Weight cutting has long been an issue in the sport of mixed martial arts, and it appears as if the UFC is continuing its efforts to make the process safer.
A new policy will be introduced by the promotion starting during fight week of July 9’s UFC 200 that requires fighters to be within eight percent of their fighting weight during the week leading up to their fight.
If a fighter winds up above this percent, he or she will be checked on daily regarding health concerns, and will be required to attend weight management courses before his next fight.
Jeff Novitzky, UFC Vice President of Athlete Health and Performance, recently explained the new rules as well:
“The only hard and fast rule in there, and I think it’s probably the most important thing in terms of the guidelines, is that 8 percent number,” Novitzky told the Las Vegas Review-Journal (Via MMAWeekly). “If they’re not, it’s not in the rules the fight won’t happen, but we sure are going to pay very close attention to them, including taking daily weight, daily vitals, and as it progresses, if they show signs of being dehydrated, they will be pulled from the fight.”
This isn’t the first step the promotion has taken in order to clean up the issues, however, as the use of IV rehydration was also banned last October, a move that Novitzky says has already produced a positive impact:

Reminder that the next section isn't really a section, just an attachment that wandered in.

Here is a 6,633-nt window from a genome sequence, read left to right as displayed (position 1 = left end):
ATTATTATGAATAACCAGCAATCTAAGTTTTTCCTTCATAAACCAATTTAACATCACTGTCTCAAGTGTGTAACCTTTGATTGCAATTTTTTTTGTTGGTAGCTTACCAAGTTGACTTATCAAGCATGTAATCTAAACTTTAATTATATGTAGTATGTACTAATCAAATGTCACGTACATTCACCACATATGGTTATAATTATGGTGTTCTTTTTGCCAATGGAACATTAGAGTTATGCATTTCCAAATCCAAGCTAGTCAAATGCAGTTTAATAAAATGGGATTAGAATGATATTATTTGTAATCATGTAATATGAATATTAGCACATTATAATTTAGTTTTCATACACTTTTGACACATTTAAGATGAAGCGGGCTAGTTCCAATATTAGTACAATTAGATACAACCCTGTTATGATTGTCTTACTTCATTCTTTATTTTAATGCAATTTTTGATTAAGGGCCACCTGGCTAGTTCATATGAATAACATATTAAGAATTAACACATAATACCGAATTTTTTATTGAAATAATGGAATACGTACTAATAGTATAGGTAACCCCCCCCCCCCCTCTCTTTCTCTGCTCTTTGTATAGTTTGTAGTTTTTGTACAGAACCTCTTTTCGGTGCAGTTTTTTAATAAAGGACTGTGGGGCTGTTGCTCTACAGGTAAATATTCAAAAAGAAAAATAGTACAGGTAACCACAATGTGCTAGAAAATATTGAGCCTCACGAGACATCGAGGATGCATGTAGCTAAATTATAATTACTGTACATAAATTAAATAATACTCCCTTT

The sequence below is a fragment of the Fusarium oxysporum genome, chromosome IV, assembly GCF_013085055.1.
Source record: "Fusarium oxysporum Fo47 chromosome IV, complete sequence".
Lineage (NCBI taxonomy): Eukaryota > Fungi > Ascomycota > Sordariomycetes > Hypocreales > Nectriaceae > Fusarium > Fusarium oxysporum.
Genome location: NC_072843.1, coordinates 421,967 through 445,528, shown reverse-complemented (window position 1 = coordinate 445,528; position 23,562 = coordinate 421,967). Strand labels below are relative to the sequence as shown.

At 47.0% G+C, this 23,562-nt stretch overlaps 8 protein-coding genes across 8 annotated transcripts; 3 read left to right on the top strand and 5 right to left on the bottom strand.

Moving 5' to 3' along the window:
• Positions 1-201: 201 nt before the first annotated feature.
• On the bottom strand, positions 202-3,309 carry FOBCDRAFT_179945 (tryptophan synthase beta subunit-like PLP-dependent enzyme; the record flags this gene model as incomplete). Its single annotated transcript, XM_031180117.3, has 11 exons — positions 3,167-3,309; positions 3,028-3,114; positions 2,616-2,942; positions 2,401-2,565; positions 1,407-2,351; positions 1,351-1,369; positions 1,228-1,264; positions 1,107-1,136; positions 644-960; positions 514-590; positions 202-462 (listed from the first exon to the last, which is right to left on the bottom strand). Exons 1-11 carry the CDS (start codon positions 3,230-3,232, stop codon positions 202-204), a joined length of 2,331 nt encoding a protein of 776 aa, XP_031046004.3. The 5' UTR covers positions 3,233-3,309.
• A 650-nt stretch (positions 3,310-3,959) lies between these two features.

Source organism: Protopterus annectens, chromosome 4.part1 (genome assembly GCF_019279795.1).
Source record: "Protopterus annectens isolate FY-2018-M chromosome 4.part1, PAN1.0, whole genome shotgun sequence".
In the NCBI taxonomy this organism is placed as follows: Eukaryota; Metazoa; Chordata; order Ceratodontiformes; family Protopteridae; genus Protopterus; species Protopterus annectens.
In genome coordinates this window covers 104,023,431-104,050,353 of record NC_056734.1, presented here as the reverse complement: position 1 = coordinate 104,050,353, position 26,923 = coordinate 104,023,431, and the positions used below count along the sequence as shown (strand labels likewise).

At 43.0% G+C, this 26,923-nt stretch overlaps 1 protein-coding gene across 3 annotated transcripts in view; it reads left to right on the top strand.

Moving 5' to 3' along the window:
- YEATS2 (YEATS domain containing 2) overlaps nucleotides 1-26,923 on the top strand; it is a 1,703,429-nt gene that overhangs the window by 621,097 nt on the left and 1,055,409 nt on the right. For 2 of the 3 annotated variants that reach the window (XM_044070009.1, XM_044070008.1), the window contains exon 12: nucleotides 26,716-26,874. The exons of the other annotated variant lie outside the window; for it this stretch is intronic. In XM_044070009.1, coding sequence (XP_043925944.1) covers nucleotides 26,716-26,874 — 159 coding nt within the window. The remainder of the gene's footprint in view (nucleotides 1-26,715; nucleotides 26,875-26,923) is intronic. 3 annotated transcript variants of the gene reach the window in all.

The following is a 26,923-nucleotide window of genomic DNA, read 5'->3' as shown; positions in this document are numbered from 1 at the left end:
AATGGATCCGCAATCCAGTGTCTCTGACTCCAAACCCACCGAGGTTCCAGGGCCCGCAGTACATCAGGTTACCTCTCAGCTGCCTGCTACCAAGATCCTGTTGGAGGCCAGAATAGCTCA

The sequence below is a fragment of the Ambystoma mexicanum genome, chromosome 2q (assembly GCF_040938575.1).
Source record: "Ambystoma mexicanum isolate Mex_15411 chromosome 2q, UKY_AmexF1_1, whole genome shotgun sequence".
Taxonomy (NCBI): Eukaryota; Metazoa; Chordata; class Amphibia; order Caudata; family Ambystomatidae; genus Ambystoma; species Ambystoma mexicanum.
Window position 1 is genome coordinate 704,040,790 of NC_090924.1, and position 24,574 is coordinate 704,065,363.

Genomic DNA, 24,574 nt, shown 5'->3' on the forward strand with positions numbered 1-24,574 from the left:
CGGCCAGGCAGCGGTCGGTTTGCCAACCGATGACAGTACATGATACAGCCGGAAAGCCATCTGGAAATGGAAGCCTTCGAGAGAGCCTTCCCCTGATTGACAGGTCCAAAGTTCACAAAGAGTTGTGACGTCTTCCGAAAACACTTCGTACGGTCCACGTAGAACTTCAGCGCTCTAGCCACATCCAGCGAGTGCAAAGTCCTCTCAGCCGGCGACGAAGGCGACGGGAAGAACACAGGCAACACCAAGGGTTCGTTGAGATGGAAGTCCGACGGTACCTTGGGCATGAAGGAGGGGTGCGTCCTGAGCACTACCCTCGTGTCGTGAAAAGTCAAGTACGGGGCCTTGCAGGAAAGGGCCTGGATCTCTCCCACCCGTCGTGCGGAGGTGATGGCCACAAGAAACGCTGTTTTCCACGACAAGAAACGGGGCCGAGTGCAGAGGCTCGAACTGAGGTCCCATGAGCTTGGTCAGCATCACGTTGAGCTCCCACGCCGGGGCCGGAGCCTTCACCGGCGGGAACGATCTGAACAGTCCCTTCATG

“It had a very surprising side effect in that it helped curtail extreme weight cuts,” said Novitzky. “You also see a whole bunch of fighters employing the services of nutritionists, so they are being smart about managing their weight. And the UFC is trying to provide as much as we can for the fighters that can’t afford a nutritionist. We’ve consulted with experts who have told us, ‘Hey, here’s the optimal things you want to be eating or drinking 24 hours before your fight, after the weigh in.’ So we provide that for the fighters.”
What do you make of the UFC’s enhanced action against extreme weight cutting?